The saddest thing about Jake White’s departure is that no one much cares in Montpellier.
As this column reported in May, the former Springbok coach has never courted the affection of the locals.
Big mistake. White isn’t the first Anglophone coach to fail in France, and he won’t be the last, but that a man of his experience should have so utterly misread the French psyche suggests stubbornness or vanity got the better of him.
It went wrong from just about the first moment White arrived at the club in January 2015 and made an ill-judged joke about Montauban.
Then he fired a lot of French players, hired a lot of South African players and got them playing a style of rugby that bored Montpellerians to tears.
I know Montpellier well. I lived there for five years. Played rugby, bought a house, raised a child. I was one of them. In as much as a Brit ever could be. They’re a hot-blooded lot in the Languedoc.
Unlike other cities on the Mediterranean coast – Narbonne, Beziers, Perpignan and Toulon – Montpellier isn’t steeped in rugby history.
It’s more of a football city by nature, and rugby only really began to take hold a decade ago when the club moved to a new stadium and fielded four talented local lads in Louis Picamoles, Julien Thomas, Fulgence Ouedraogo and Francois Trinh-Duc.
The appointment of Fabien Galthié as coach in 2010 only made the club sexier in the eyes of the fans. A native of Cahors, a couple of hundred miles north of Montpellier, Galthié had the same volatile temperament as them.
Attendances rose. In the first four matches of the 2013-14 season the average gate was 13,276 and president Mohed Altrad began to dream of building a club to rival Mourad Boudjellal’s Toulon. But then he and Galthié fell out.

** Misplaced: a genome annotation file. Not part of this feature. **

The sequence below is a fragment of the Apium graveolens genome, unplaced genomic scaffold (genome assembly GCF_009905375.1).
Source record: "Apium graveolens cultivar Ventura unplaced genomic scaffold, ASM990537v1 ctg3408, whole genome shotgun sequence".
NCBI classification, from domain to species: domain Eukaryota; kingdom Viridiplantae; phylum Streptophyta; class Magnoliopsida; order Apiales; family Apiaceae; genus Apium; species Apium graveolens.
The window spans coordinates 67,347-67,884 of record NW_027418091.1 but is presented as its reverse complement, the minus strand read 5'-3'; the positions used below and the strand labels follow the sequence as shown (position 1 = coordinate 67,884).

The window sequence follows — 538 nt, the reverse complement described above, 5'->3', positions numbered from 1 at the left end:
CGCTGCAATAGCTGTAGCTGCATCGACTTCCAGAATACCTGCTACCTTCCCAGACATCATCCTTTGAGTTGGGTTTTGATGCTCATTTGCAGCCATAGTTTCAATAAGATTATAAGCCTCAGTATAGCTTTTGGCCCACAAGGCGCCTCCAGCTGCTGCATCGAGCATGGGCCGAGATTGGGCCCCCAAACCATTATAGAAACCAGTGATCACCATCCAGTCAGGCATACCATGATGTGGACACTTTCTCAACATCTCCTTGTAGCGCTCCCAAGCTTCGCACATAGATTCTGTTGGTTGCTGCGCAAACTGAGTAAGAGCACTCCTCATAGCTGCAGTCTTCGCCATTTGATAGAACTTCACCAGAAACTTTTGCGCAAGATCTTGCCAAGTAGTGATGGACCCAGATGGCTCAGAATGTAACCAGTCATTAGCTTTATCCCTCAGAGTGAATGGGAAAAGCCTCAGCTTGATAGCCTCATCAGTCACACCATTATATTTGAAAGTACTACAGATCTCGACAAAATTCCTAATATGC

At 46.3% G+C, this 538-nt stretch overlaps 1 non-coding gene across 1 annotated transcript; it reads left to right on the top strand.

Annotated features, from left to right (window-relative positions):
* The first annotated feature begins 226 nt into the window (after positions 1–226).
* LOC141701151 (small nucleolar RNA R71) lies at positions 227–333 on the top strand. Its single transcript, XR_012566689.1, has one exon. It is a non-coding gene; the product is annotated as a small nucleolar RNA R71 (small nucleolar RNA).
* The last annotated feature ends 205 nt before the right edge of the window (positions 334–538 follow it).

Word has it that the former France captain is a brilliant technician but a hopeless people person.
As he started to lose the dressing room Galthié swanned off to Brazil for a birthday party when he should have been preparing his team to play Oyonnax
Altrad showed Galthié the door and brought in as his successor a man as gruff as Galthié was garrulous. White doesn’t use two words where one will do, but however many he used none were French.
According to the French press, White’s failure to learn the language to any significant degree was a contributory factor in Altrad’s decision not to extend his contact.
White wanted to stay on, says L’Equipe, but his president wants him out when his contract expires in June.
Tuesday’s paper states that Altrad has been searching for a successor since the summer, allegedly offering Bernard Laporte a monthly salary of €100,000 if he took the job.
The former Toulon coach turned it down; his focus remains on the FFR presidency. In the end Altrad has hired Vern Cotter on a three-year deal, with the Kiwi taking up his position next June.
White was doomed, claims L’Equipe, from the day last November when he allegedly sounded out the RFU about the vacant England job.
Montpellier were in London to play Harlequins in the European Challenge Cup and apparently the South African let it be known he was interested. Altrad wasn’t impressed.
But is there more to it than that? After all, White is an ambitious international coach, and it’s only natural that he’d express a mild interest in one of the top coaching jobs in world rugby.
Might not the fact that crowd numbers are on the wane have also alarmed Altrad? The average gate this season is 10,431, nearly 3,000 fewer than three years ago.
Yet this is a club that last season won the Challenge Cup and reached the semi-finals of the Top 14.
Fans should be flocking to cheer on their boys.
But the locals don’t want to cheer for a team of South Africans, the ‘Langueboks’, as they’ve been dubbed. Of the 39 players listed on the Montpellier website, 18 are French.
Only Ouedraogo remains of that youthful quartet from a decade ago. In the summer Trinh-Duc departed to Toulon after 13 years of loyal service. There was no fond farewell for Trinh-Duc from his adoring public. White wouldn’t allow him that honour.
Instead, in a spiteful gesture he dropped Trinh-Duc from the squad for the final home match of the season.
Asked why by a baffled French press, a scornful White explained that professional rugby was no place for sentiment.
In a sense he’s right but sentiment matters to the French. Anachronistic, maybe, in 21st century sport, but that’s the way the French are.
Trouble is, White never bothered to learn much about the French. He was too busy getting his team to play a style of rugby that was clinical and cold-blooded. Everything the city of Montpellier is not.
These are a passionate people. Proud and emotional. And sentimental, though it’s unlikely much of that will be wasted on White when he leaves.